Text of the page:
The γδ T cell immune cell lineage has remained relatively enigmatic and under-characterised since their identification. Conversely, the insights we have, highlight their central importance in diverse immunological roles and homeostasis. Thus, γδ T cells are considered as potentially a new translational tool in the design of new therapeutics for cancer and infectious disease. Here we review our current understanding of γδ T cell biology viewed through a structural lens centred on the how the γδ T cell receptor mediates ligand recognition. We discuss the limited knowledge of antigens, the structural basis of such reactivities and discuss the emerging trends of γδ T cell reactivity and implications for γδ T cell biology.

Introduction

The human adaptive immune system has conserved a tripartite lymphocyte compartment comprising B cells, αβ and γδ T cells for over 450 million years of vertebrate evolution [1]. Whilst great strides have been made in B cell and conventional αβ T cell mediated immunity, the functional role of γδ T cells have remained less well defined. Notwithstanding this, γδ T cells are known to play a central, and somewhat unique, role in both anti-microbial [2] and anti-tumour immunity [3], in addition to roles in tissue homeostasis and mucosal immunity, reviewed in [4].

Current understanding of γδ T cell lineages

Framed by a lack of clarity on complementary ligands γδ T cells are often delineated into subsets based on the expressed Vδ gene segment, namely Vδ1+, Vδ2+ and Vδ3+ subsets. The major peripheral blood subset are Vδ2+ γδ T cells, comprising ∼1–10% of circulating T cells [5]. These prototypic unconventional T cells almost exclusively express a Vγ9 chain, resulting in a focused peripheral repertoire at birth that polyclonally expands following postnatal microbial colonisation [6–8]. Thus Vδ2+ cells offer both an innate-like prenatal protection mediated by Vδ2+Vγ9+ T cells that persist into adulthood alongside an adaptive-like immunobiology of Vδ2+Vγ9 T cells that clonally expand upon cytomegalovirus infection and exhibit effector function [9]. Vδ2+Vγ9+ T cells play a central role in the rapid anti-microbial immune response to bacteria, [10] parasites, [11] and tumour cells (Figure 1) [12,13].

Innate-like and adaptive human γδ T cell sub-compartments.

Figure 1.
Innate-like and adaptive human γδ T cell sub-compartments.

Vγ9/Vδ2+ T cells are formed of an innate-like T cell population that possess a semi-invariant T cell receptor (TCR) and reactivity to the microbial-derived metabolite HMB-PP. Whereas post-natal Vδ1+ T cells can be separated into naïve-like and effector populations. Naïve-like Vδ1+ T cells display a diverse TCR repertoire and express CD27, CD28, CD62L, CCR7 and IL7Rα on their cell surface. In contrast, effector Vδ1+ T cells often possess clonally focussed TCRs, express low levels of CD27, up-regulate expression of the endothelial homing receptor CX3C chemokine receptor 1 (CX3CR1) and cytotoxic granzymes and perforin.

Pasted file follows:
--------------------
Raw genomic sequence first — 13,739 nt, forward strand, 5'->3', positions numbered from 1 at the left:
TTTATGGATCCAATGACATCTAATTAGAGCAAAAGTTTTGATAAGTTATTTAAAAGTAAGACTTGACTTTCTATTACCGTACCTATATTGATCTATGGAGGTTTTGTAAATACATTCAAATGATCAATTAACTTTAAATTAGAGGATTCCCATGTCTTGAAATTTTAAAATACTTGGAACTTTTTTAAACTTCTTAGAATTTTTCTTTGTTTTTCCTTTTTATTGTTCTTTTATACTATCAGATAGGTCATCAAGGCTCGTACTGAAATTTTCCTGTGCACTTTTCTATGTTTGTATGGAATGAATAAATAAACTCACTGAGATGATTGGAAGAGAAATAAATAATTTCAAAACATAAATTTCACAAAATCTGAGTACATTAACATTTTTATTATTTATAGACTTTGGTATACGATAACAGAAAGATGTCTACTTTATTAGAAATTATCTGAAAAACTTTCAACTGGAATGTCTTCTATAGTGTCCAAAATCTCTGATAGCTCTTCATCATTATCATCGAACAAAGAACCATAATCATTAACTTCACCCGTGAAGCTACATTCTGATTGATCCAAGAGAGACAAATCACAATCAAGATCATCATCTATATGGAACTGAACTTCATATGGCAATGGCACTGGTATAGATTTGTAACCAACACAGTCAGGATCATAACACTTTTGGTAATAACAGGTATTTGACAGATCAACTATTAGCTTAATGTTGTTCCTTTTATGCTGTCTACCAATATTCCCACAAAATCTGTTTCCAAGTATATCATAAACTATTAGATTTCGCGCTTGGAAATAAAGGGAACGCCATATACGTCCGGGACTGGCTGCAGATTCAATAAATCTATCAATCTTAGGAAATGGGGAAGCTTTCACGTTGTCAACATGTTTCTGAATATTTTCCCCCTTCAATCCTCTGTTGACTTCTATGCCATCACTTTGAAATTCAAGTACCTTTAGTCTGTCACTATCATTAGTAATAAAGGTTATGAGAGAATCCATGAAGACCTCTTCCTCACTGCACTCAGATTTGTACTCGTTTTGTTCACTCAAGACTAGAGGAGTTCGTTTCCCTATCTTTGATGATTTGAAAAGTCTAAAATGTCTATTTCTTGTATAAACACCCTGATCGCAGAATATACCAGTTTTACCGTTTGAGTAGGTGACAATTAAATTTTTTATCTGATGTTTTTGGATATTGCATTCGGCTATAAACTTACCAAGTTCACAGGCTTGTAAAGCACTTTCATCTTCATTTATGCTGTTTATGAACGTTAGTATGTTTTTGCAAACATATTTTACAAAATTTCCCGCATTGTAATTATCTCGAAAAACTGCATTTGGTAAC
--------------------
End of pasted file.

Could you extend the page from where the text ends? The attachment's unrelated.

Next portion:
Figure 1.
Innate-like and adaptive human γδ T cell sub-compartments.

Vγ9/Vδ2+ T cells are formed of an innate-like T cell population that possess a semi-invariant T cell receptor (TCR) and reactivity to the microbial-derived metabolite HMB-PP. Whereas post-natal Vδ1+ T cells can be separated into naïve-like and effector populations. Naïve-like Vδ1+ T cells display a diverse TCR repertoire and express CD27, CD28, CD62L, CCR7 and IL7Rα on their cell surface. In contrast, effector Vδ1+ T cells often possess clonally focussed TCRs, express low levels of CD27, up-regulate expression of the endothelial homing receptor CX3C chemokine receptor 1 (CX3CR1) and cytotoxic granzymes and perforin.

Vδ2 γδ T cells, encompassing Vδ1+ and Vδ3+ populations, have been implicated in anti-viral immunity to cytomegalovirus [14,15] and Epstein Barr virus [16,17] as well as potential roles in tumour surveillance [18]. Vδ1+ T cells are the most abundant neonatal γδ lineage and continue as the predominating subset in adult peripheral tissues including the gut, skin and liver [19–22]. Although Vδ1+ T cells can utilise germline encoded innate receptors, namely NKG2D, NKp30 and NKp46, [23–25] our understanding of this lineage is far from complete, with recent identification of foetal population of invariant Vδ1+ T cells that precede the development of a postnatal naïve-like and effector Vδ1+ T cell sub-compartments, dependent on T cell receptor (TCR) selection and eluding towards distinct adaptive-like properties (Figure 1) [26–29].

The role of Vδ3+ γδ T cells has largely eluded understanding with early insights into immunobiology finding Vδ3+ T cells comprise a population of gut intraepithelial lymphocytes (IEL) [30]. Vδ3+ T cells also form a discrete population (∼0.2%) of CD4CD8 peripheral T cells that are postulated to be innate-like due to the expression of NKG2D, CD56 and CD161 [31]. Peripheral Vδ3+ frequencies are known to increase in lupus patients, [32,33] cytomegalovirus [14] and HIV [34] although our knowledge of their immunobiology remains incomplete.